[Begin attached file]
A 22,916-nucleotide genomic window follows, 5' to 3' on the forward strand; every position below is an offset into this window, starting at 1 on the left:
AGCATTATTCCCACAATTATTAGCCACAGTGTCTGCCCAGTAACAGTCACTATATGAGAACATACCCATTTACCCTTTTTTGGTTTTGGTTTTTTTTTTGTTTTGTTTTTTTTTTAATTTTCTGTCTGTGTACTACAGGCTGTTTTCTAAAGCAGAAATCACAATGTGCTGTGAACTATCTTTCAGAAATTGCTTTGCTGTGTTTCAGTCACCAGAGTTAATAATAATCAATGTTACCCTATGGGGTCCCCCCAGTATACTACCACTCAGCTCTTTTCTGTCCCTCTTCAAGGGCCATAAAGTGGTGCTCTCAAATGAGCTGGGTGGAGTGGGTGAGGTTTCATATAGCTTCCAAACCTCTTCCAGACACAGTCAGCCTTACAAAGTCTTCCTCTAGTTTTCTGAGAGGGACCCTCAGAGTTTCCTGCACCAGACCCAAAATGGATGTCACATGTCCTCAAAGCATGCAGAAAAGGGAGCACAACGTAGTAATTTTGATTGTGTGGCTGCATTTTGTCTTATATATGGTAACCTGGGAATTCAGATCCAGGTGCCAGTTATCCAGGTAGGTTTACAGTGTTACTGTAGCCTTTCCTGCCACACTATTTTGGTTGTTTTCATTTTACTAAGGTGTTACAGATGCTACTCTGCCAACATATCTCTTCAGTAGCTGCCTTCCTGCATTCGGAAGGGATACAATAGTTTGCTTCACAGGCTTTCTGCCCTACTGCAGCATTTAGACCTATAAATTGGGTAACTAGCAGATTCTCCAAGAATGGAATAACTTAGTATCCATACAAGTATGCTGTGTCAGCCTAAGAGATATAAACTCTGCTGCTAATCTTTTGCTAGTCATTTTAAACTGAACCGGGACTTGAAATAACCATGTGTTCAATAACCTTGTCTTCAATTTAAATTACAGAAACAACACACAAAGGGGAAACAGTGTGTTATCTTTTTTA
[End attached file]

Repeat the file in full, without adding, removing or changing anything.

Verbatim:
A 22,916-nucleotide genomic window follows, 5' to 3' on the forward strand; every position below is an offset into this window, starting at 1 on the left:
AGCATTATTCCCACAATTATTAGCCACAGTGTCTGCCCAGTAACAGTCACTATATGAGAACATACCCATTTACCCTTTTTTGGTTTTGGTTTTTTTTTTGTTTTGTTTTTTTTTTAATTTTCTGTCTGTGTACTACAGGCTGTTTTCTAAAGCAGAAATCACAATGTGCTGTGAACTATCTTTCAGAAATTGCTTTGCTGTGTTTCAGTCACCAGAGTTAATAATAATCAATGTTACCCTATGGGGTCCCCCCAGTATACTACCACTCAGCTCTTTTCTGTCCCTCTTCAAGGGCCATAAAGTGGTGCTCTCAAATGAGCTGGGTGGAGTGGGTGAGGTTTCATATAGCTTCCAAACCTCTTCCAGACACAGTCAGCCTTACAAAGTCTTCCTCTAGTTTTCTGAGAGGGACCCTCAGAGTTTCCTGCACCAGACCCAAAATGGATGTCACATGTCCTCAAAGCATGCAGAAAAGGGAGCACAACGTAGTAATTTTGATTGTGTGGCTGCATTTTGTCTTATATATGGTAACCTGGGAATTCAGATCCAGGTGCCAGTTATCCAGGTAGGTTTACAGTGTTACTGTAGCCTTTCCTGCCACACTATTTTGGTTGTTTTCATTTTACTAAGGTGTTACAGATGCTACTCTGCCAACATATCTCTTCAGTAGCTGCCTTCCTGCATTCGGAAGGGATACAATAGTTTGCTTCACAGGCTTTCTGCCCTACTGCAGCATTTAGACCTATAAATTGGGTAACTAGCAGATTCTCCAAGAATGGAATAACTTAGTATCCATACAAGTATGCTGTGTCAGCCTAAGAGATATAAACTCTGCTGCTAATCTTTTGCTAGTCATTTTAAACTGAACCGGGACTTGAAATAACCATGTGTTCAATAACCTTGTCTTCAATTTAAATTACAGAAACAACACACAAAGGGGAAACAGTGTGTTATCTTTTTTA